In rural communities across Ghana, expectant mothers struggle to access affordable and convenient prenatal care, increasing the risk of maternal and newborn deaths. Dora Manwuro, a 29-year-old mother of three, knows this all too well.
Living in Amanase, a remote village in the Ayensuano District of the Eastern Region, Dora had been paying GHC30 for every ultrasound scan during her pregnancy and had to travel to Suhum or Asuboi for the service. Many expectant mothers across Ghana face similar healthcare challenges.
However, an initiative by the Vodafone Ghana Foundation has been changing the game since 2015. Through the Rural Ultrasound Scan Programme, pregnant women in remote villages across the country can access free mobile ultrasound services. To date, the programme has helped provide free ultrasound scans to over 20,000 pregnant women.
Dora became intrigued when she heard through her community’s information centre that the programme would provide free ultrasound scan services for pregnant women in her community, and she decided to take part.
Her decision turned out to be well-timed.
“When I got to the health centre, I was registered and given a sheet and number,” Dora said. “The midwives gave education on the four-star diets. I was then ushered into the scan room where I had my scan done. I saw my baby, and the report was given to me. We were also given snacks.”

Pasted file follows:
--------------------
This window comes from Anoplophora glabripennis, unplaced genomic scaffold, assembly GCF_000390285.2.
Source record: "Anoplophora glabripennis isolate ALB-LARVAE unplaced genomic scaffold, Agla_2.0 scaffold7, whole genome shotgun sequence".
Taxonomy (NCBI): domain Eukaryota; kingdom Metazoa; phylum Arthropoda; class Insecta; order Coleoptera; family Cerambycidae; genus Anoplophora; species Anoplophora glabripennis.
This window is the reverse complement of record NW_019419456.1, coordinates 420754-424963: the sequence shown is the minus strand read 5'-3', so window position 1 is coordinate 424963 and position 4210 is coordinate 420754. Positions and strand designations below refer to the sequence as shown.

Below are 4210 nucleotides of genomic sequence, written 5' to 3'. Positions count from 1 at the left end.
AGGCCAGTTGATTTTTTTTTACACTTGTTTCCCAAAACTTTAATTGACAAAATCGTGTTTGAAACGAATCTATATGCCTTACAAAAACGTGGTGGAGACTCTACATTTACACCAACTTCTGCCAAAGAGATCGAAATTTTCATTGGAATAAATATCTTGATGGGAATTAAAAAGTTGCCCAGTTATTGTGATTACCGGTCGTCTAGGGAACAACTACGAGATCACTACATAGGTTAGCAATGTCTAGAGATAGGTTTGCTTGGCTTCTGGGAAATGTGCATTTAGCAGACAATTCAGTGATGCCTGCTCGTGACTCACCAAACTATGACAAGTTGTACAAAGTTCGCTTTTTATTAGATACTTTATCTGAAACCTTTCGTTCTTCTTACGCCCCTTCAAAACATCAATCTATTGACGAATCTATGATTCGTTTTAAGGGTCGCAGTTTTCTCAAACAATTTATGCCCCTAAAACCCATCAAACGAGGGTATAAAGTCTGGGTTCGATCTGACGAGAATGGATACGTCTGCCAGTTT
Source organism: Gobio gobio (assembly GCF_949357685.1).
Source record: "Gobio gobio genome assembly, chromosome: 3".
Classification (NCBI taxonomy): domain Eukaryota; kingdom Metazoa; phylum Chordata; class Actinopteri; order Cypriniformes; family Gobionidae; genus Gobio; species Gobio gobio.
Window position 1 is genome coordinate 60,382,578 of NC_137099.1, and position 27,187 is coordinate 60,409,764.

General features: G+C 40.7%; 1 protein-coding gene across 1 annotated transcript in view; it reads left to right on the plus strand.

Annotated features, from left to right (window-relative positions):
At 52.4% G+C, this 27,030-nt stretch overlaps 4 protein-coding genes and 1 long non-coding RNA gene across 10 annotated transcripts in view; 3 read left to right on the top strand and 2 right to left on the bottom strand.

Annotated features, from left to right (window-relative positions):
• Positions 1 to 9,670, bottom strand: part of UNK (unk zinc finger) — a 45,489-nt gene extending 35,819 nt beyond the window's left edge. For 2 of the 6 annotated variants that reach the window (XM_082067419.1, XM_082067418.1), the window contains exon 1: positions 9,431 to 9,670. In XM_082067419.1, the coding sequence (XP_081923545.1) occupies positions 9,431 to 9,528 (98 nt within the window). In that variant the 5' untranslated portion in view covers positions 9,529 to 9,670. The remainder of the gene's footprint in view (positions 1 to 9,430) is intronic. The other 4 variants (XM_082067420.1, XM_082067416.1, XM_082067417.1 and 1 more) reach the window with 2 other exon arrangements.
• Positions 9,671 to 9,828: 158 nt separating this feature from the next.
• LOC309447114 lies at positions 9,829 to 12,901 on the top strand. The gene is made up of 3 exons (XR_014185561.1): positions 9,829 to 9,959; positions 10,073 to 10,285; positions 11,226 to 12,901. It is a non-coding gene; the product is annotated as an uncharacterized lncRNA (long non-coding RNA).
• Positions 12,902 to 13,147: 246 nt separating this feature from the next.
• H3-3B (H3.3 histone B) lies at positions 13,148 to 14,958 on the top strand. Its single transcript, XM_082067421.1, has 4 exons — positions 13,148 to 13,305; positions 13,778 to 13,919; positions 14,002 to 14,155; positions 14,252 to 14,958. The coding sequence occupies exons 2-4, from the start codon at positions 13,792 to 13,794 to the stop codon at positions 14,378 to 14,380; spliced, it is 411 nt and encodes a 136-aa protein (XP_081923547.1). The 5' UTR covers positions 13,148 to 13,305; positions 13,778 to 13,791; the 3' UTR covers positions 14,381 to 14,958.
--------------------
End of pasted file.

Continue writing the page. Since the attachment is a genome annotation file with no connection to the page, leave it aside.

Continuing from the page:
However, just minutes after receiving her scan, Dora began experiencing cramps in her abdomen. The midwives who were present quickly assessed her and said labour had started. They rushed her to the ward where, shortly after, she gave birth to a bouncing baby boy.
“It was like a miracle to me,” Dora says. “If not for the scan programme, I would have had to pay for transportation to the clinic, and I may have arrived late because my husband was not around.”
“They gave me all the necessary support during the programme, and I heard this was the first time this has happened during a scan service by Vodafone,” she said happily.
This initiative is also in line with Vodafone Ghana’s “Inclusion for All” purpose pillar, which aims to make the benefits of digital society accessible to all. The provision of free ultrasounds is a step towards addressing the needs of pregnant, underserved women while harnessing the power of portable, life-saving technology.
Patricia Obo-Nai, CEO of Vodafone Ghana, emphasised the importance of partnerships in accelerating access to digital healthcare in Ghana, saying, “We believe that no woman should die during childbirth, and we are committed to leveraging technology to reduce maternal and neonatal mortality rates in Ghana.”
For Dora, the Rural Ultrasound Scan programme has had a significant impact on her life, and she recommends it to all pregnant women. “The services are free, and the staff are friendly as well,” she said. “You get answers to all your questions and get snacks after the programme.”
With initiatives like the Rural Ultrasound Scan programme, Vodafone Ghana is taking important steps to address the healthcare challenges facing underserved communities in Ghana and ensure that no mother or child is left behind.
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